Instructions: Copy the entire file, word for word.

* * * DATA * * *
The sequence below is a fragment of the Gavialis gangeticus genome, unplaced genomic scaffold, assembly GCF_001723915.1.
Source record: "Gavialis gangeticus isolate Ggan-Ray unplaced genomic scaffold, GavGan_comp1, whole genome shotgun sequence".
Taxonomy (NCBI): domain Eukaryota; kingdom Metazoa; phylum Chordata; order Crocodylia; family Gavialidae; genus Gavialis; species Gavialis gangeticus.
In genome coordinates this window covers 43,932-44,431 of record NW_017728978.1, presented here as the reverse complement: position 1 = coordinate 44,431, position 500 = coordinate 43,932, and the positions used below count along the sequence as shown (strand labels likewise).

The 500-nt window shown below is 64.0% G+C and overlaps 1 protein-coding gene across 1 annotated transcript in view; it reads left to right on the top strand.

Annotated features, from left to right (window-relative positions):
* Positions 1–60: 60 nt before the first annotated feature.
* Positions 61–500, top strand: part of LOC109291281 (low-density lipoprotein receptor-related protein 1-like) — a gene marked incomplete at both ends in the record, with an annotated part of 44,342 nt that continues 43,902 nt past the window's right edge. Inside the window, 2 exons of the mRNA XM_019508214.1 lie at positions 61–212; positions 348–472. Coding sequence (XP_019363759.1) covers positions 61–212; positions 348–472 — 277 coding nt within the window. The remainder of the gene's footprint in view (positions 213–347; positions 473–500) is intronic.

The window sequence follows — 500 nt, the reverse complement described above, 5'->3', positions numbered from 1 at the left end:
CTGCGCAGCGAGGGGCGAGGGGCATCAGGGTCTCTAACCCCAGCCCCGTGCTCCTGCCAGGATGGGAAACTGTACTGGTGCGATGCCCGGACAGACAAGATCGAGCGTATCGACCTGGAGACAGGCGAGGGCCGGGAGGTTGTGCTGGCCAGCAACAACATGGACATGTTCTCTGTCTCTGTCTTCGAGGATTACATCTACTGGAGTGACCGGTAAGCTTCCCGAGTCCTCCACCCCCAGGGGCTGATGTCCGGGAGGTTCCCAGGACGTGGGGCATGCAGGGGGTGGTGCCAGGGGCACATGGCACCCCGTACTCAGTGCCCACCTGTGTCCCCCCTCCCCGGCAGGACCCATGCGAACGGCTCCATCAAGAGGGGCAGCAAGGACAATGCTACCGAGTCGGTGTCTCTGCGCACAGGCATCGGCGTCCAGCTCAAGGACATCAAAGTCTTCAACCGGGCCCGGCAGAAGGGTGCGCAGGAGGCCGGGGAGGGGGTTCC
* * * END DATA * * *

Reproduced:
The sequence below is a fragment of the Gavialis gangeticus genome, unplaced genomic scaffold, assembly GCF_001723915.1.
Source record: "Gavialis gangeticus isolate Ggan-Ray unplaced genomic scaffold, GavGan_comp1, whole genome shotgun sequence".
Taxonomy (NCBI): domain Eukaryota; kingdom Metazoa; phylum Chordata; order Crocodylia; family Gavialidae; genus Gavialis; species Gavialis gangeticus.
In genome coordinates this window covers 43,932-44,431 of record NW_017728978.1, presented here as the reverse complement: position 1 = coordinate 44,431, position 500 = coordinate 43,932, and the positions used below count along the sequence as shown (strand labels likewise).

The 500-nt window shown below is 64.0% G+C and overlaps 1 protein-coding gene across 1 annotated transcript in view; it reads left to right on the top strand.

Annotated features, from left to right (window-relative positions):
* Positions 1–60: 60 nt before the first annotated feature.
* Positions 61–500, top strand: part of LOC109291281 (low-density lipoprotein receptor-related protein 1-like) — a gene marked incomplete at both ends in the record, with an annotated part of 44,342 nt that continues 43,902 nt past the window's right edge. Inside the window, 2 exons of the mRNA XM_019508214.1 lie at positions 61–212; positions 348–472. Coding sequence (XP_019363759.1) covers positions 61–212; positions 348–472 — 277 coding nt within the window. The remainder of the gene's footprint in view (positions 213–347; positions 473–500) is intronic.

The window sequence follows — 500 nt, the reverse complement described above, 5'->3', positions numbered from 1 at the left end:
CTGCGCAGCGAGGGGCGAGGGGCATCAGGGTCTCTAACCCCAGCCCCGTGCTCCTGCCAGGATGGGAAACTGTACTGGTGCGATGCCCGGACAGACAAGATCGAGCGTATCGACCTGGAGACAGGCGAGGGCCGGGAGGTTGTGCTGGCCAGCAACAACATGGACATGTTCTCTGTCTCTGTCTTCGAGGATTACATCTACTGGAGTGACCGGTAAGCTTCCCGAGTCCTCCACCCCCAGGGGCTGATGTCCGGGAGGTTCCCAGGACGTGGGGCATGCAGGGGGTGGTGCCAGGGGCACATGGCACCCCGTACTCAGTGCCCACCTGTGTCCCCCCTCCCCGGCAGGACCCATGCGAACGGCTCCATCAAGAGGGGCAGCAAGGACAATGCTACCGAGTCGGTGTCTCTGCGCACAGGCATCGGCGTCCAGCTCAAGGACATCAAAGTCTTCAACCGGGCCCGGCAGAAGGGTGCGCAGGAGGCCGGGGAGGGGGTTCC